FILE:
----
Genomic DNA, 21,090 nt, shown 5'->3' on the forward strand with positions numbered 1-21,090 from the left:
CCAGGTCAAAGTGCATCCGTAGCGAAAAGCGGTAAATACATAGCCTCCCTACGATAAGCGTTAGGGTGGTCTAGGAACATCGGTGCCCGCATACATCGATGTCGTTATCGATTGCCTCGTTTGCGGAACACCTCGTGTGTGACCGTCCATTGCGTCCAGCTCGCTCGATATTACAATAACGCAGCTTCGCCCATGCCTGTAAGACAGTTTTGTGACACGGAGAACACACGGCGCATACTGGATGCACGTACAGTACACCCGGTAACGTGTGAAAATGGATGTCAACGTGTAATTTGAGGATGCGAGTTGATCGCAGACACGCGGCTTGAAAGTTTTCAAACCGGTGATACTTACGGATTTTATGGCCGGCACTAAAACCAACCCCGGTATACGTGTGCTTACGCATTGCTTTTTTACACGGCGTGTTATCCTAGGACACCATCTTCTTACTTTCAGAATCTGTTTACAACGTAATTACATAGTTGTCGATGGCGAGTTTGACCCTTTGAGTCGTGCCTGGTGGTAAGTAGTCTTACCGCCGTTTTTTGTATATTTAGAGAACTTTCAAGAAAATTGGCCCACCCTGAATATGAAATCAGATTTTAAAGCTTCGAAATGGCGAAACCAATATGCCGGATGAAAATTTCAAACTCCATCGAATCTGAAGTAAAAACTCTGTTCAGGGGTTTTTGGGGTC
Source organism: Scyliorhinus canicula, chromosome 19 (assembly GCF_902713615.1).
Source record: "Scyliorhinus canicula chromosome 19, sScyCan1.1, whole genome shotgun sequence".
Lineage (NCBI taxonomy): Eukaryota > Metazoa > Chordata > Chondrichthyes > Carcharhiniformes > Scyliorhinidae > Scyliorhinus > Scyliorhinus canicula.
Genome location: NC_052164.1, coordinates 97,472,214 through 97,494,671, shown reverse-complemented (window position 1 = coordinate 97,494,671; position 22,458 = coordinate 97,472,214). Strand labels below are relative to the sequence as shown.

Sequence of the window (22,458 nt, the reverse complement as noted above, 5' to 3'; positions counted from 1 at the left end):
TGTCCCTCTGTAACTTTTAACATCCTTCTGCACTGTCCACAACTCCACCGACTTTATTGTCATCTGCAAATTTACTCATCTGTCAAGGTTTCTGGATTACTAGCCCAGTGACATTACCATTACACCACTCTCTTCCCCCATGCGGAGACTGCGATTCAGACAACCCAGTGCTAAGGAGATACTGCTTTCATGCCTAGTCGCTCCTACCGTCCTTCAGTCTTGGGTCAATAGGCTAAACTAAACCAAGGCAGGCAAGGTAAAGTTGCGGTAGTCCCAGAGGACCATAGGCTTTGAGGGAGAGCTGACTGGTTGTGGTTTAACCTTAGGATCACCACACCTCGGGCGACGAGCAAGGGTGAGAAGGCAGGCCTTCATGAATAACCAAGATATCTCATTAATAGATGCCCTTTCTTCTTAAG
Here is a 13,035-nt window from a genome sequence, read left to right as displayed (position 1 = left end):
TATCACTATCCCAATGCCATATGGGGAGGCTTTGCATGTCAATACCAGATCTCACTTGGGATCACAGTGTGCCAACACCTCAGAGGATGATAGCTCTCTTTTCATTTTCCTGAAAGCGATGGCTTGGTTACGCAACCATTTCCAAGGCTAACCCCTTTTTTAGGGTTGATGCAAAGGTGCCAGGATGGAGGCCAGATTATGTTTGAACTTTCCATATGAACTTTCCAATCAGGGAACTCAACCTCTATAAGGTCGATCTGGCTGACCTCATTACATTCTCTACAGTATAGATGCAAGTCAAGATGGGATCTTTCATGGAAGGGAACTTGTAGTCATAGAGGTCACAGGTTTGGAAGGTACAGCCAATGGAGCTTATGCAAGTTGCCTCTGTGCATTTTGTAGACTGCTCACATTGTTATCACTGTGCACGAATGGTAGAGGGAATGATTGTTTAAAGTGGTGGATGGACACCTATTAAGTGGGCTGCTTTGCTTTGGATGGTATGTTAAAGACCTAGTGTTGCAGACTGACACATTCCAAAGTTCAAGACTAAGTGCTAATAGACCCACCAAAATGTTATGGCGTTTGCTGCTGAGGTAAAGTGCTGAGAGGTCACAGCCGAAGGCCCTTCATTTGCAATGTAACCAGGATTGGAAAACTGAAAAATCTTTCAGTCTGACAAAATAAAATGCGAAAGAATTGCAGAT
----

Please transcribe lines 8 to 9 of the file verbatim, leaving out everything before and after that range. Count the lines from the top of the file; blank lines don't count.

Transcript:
TGTCCCTCTGTAACTTTTAACATCCTTCTGCACTGTCCACAACTCCACCGACTTTATTGTCATCTGCAAATTTACTCATCTGTCAAGGTTTCTGGATTACTAGCCCAGTGACATTACCATTACACCACTCTCTTCCCCCATGCGGAGACTGCGATTCAGACAACCCAGTGCTAAGGAGATACTGCTTTCATGCCTAGTCGCTCCTACCGTCCTTCAGTCTTGGGTCAATAGGCTAAACTAAACCAAGGCAGGCAAGGTAAAGTTGCGGTAGTCCCAGAGGACCATAGGCTTTGAGGGAGAGCTGACTGGTTGTGGTTTAACCTTAGGATCACCACACCTCGGGCGACGAGCAAGGGTGAGAAGGCAGGCCTTCATGAATAACCAAGATATCTCATTAATAGATGCCCTTTCTTCTTAAG
Here is a 13,035-nt window from a genome sequence, read left to right as displayed (position 1 = left end):